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No Fault Divorce - 1 Year On

View profile for Shaughney Loveridge
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Major Changes to Divorce Law

On 6th April 2022, the Divorce, Dissolution and Separation Act 2020 reforms came into force. The new legislation made three major changes to the divorce process and how separating couples could apply for divorce:

  1. Previously, one spouse had to cite one of five grounds to obtain a divorce. These grounds were adultery, unreasonable behaviour, desertion, separation for at least 2 years with both parties’ consent and separation for at least 5 years. A few of these grounds meant that one spouse had to assign blame to the other and had to provide examples to the Court of the behaviour of the non-applying spouse. The other grounds required the parties to wait a certain length of time before being able to apply. This often increased animosity and tension between the separating couple.

    The first major change removed the requirement for one of the five grounds to be cited when filing for divorce and allowed spouses to apply without assigning any “fault”. A spouse now applies for divorce based on irretrievable breakdown of the marriage only.
  2. Under the old legislation, the non-applying spouse had the option to “contest” the divorce petition. This was a lengthy and costly process that added an additional hearing to the divorce process. It was also rarely successful and again, added further tension and emotional distress for the separating couples.

    The DDSA 2020 has limited the possibility of the divorce processing being contested. A non-applying spouse can now only contest the divorce via two ways, citing that the Courts of England and Wales do not have jurisdiction over the marriage or, that the marriage has an issue with its validity.
  3. Previously, one only spouse could issue for divorce. They would therefore be named as the “petitioner” and the other spouse as the “respondent”. Therefore, even if the separating couple both agreed that the marriage had broken down irretrievably, one spouse had to divorce the other.

    The new legislation has provided an option for what is known as a “joint application”. Both spouses could therefore be known as the applicants in the process, and it removes the stigma of one spouse being divorced.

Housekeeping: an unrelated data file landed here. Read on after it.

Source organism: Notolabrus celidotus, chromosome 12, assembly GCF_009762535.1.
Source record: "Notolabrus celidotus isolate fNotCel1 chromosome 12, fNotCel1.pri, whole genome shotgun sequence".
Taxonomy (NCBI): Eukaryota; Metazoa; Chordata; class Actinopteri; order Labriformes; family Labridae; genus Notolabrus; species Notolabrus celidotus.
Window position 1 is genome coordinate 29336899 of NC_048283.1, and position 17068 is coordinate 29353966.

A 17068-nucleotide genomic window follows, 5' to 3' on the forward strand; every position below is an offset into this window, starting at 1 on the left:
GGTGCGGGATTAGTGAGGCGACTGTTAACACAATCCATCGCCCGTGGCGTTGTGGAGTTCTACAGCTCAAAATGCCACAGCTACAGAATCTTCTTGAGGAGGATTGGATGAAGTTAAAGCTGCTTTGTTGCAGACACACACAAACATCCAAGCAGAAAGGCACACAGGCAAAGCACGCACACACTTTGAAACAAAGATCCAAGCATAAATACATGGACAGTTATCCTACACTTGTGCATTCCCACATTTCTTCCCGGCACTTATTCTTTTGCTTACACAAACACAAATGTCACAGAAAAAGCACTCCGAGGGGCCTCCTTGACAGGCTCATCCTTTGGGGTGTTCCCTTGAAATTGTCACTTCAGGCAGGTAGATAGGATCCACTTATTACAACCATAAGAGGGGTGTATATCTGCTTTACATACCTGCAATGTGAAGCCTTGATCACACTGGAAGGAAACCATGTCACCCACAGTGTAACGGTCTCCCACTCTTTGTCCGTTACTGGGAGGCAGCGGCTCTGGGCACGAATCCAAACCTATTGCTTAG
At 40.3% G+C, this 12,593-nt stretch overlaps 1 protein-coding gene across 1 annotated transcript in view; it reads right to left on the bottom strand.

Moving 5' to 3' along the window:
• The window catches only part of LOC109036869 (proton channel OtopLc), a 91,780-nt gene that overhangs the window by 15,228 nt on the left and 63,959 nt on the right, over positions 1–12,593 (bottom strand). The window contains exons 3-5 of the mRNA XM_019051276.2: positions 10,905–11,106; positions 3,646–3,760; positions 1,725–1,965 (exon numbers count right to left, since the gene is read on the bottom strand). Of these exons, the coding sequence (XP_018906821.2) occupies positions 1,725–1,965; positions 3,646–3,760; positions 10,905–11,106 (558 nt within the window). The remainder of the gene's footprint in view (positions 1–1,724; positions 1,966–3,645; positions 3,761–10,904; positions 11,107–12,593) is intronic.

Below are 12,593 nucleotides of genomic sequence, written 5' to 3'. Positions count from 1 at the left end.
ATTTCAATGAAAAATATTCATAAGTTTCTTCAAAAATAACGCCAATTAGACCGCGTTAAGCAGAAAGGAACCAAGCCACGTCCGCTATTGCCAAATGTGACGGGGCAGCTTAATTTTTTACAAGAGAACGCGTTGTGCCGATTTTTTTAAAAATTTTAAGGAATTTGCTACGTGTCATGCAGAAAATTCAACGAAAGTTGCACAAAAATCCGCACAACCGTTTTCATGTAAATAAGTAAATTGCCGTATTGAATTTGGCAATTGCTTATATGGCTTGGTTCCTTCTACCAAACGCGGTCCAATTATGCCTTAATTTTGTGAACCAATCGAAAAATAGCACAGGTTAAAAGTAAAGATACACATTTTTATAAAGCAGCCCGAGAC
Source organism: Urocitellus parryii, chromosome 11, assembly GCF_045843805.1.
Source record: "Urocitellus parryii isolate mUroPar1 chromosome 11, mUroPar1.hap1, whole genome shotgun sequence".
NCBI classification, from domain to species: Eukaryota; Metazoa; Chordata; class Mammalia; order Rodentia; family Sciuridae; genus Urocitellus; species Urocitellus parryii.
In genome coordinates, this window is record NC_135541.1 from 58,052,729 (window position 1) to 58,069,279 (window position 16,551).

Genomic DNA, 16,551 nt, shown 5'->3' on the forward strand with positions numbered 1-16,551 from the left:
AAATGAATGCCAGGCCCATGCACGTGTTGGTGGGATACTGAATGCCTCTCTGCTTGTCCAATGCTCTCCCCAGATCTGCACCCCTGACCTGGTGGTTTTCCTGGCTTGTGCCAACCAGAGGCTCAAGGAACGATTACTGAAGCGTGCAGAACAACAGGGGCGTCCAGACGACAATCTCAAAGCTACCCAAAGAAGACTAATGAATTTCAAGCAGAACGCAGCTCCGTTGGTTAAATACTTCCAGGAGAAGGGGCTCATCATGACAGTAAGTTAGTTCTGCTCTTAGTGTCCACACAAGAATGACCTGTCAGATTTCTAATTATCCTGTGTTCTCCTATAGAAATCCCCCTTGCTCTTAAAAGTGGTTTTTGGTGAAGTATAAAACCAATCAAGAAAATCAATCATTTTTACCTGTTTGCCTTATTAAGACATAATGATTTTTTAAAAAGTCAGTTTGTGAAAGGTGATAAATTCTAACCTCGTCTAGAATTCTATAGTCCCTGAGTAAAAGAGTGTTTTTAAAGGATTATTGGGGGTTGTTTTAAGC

The Advantages of No-Fault Divorce

  1. No Blame
    There is no requirement for either spouse to “take the blame” for the breakdown of the marriage so there is less chance of a dispute arising between the separating couple as to who is to blame. Often, fault and blame would cause increased tensions and caused further conflict. This particularly affected the separating couple’s intentions and attitudes towards mediation / financial remedy proceedings when trying to resolve financial matters relating to the divorce. Reducing any tension or any reason for further conflict therefore is a major benefit to the new legislation.
  2. Faster
    There is no option for a divorce to be contested (except in very limited circumstances as described above). This prevents one spouse from being locked into a marriage that they believe to has broken down irretrievably and prevents a costly and lengthy legal battle in trying to get the divorce to proceed.
  3. More harmonious
    It allows the separating couple to make a joint application. This has made the process more harmonious and has helped the spouses to maintain a positive relationship with reduced tension and conflict. This is extremely helpful where children are involved and are adapting to their new routine spending time with each parent. It also encourages the spouses to have position attitudes and intentions to any financial matters, which is likely to decrease the need for a spouse to make an application to the Court to help with the division of assets an overall, reduce the likelihood of costly divorce proceedings. Separating couples who have a positive relationship throughout divorce proceedings are more likely to feel that they can undertake mediation or discuss financial matters between themselves.